Previous studies had consistently identified the influential effect of individual health beliefs on alcohol drinking behavior [26,42,43]. Although drinkers usually perceive that their current behaviors might lead to negative consequences, they often convert their thought into positive ways. Unsurprisingly, high-risk drinkers were found to have significantly higher functional beliefs and risk-minimizing belief scores, which indicates that the health-belief scores might be able to discriminate high-risk drinkers from low-risk drinkers. Interestingly, the functional-belief items showed a significantly higher predictive impact than the risk-minimizing-belief items in identifying high-risk drinkers. This might be explained with two reasons. Firstly, alcohol consumption directly stimulates the release of dopamine and serotonin, which reduces stress, and promotes socializing function and merriment [44,45], which is in concordance with the three functional-belief questions of the FBAQ. The association between functional beliefs and alcohol use may be more prominent in young adult populations than older populations, as they usually use alcohol drinking as a mean to socialize and gain acceptance from friends and their social groups [46,47,48]. Secondly, risk-minimizing beliefs are quite fragile and can be altered easily by providing negative information and appropriate feedback [34].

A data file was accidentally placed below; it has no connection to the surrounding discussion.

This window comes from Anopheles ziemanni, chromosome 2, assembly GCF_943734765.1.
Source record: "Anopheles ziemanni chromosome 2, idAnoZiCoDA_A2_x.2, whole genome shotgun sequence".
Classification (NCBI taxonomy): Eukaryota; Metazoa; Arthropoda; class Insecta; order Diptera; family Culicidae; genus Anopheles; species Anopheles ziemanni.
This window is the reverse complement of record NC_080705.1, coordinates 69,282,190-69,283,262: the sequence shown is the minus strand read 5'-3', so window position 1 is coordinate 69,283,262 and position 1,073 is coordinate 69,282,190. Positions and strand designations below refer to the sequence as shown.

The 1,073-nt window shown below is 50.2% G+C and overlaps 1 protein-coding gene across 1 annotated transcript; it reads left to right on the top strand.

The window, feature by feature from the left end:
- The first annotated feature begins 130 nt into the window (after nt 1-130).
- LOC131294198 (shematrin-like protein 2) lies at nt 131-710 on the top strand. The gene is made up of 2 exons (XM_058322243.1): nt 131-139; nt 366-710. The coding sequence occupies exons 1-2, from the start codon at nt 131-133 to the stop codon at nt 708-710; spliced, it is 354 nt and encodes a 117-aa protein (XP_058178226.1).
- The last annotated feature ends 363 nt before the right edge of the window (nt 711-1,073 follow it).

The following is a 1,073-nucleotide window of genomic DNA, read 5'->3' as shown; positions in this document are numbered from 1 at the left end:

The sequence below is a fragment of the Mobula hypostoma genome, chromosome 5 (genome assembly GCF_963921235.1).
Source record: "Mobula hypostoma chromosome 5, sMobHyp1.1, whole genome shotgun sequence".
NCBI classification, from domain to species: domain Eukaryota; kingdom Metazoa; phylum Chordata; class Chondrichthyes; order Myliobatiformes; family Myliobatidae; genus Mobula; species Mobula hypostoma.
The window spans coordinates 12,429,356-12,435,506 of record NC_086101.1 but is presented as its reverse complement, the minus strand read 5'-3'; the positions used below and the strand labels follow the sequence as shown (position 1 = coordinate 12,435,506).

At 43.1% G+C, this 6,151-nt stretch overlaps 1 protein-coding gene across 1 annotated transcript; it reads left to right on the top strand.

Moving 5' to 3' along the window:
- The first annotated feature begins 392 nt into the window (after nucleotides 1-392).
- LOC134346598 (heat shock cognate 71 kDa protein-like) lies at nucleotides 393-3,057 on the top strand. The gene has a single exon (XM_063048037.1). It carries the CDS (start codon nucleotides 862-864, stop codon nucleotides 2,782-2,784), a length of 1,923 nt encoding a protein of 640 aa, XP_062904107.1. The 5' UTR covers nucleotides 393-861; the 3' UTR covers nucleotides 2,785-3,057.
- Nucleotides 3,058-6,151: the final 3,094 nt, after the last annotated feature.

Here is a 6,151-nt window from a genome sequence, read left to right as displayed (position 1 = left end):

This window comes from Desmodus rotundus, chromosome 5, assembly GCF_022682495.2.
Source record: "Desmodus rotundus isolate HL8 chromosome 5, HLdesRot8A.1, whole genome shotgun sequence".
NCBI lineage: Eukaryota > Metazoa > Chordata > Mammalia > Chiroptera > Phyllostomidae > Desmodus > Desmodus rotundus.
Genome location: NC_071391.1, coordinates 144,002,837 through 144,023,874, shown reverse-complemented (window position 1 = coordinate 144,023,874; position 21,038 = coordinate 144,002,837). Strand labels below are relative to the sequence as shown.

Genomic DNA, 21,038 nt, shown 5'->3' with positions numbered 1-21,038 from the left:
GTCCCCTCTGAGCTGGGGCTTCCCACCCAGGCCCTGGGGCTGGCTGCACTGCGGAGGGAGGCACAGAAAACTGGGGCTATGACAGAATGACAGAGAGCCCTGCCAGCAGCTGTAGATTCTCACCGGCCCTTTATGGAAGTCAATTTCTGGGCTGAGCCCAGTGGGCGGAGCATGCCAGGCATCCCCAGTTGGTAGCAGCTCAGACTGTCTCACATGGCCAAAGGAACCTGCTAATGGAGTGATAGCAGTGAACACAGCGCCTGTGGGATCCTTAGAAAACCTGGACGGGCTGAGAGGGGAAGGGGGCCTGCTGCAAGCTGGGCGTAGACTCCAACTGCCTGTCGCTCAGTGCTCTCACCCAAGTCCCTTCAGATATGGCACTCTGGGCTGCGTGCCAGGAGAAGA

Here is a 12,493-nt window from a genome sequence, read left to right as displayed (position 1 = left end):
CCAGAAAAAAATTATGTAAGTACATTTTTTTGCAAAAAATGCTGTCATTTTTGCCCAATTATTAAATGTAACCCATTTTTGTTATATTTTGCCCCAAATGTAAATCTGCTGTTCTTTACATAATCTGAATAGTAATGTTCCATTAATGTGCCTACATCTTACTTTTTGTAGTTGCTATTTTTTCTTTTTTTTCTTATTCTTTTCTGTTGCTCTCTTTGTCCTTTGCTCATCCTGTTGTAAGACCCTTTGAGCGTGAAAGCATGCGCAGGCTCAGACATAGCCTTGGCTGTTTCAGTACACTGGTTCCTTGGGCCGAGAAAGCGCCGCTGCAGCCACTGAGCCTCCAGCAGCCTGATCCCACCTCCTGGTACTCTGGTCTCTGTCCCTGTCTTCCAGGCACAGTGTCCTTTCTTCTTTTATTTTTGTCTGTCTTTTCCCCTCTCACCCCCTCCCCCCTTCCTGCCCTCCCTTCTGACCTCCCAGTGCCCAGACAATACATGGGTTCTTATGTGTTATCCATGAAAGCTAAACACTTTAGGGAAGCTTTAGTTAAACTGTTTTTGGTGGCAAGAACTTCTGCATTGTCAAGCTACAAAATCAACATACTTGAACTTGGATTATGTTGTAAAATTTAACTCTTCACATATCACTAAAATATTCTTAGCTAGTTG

For practicality, three potential cut-off points were examined using diagnostic indices. To create a pre-screening tool for AUDIT, we focused mainly on the sensitivity of the FBAQ. Based on our results, an FBAQ score ≥ 6 can be used as the optimal cut-off point for pre-screening of high-risk drinkers in young adult population. At this cut-off point, the sensitivity was high, and no participants with harmful drinking or alcohol dependence were missed. In other words, harmful drinking and alcohol dependence can be ruled out in respondents with an FBAQ score < 6. However, we suggested that regular health promotional information on appropriate alcohol consumption should still be given to all young adults regardless of their initial risk evaluation. For respondent with an FBAQ score ≥6, the standard AUDIT should be applied to categorize them into risk groups to guide a proper management plan.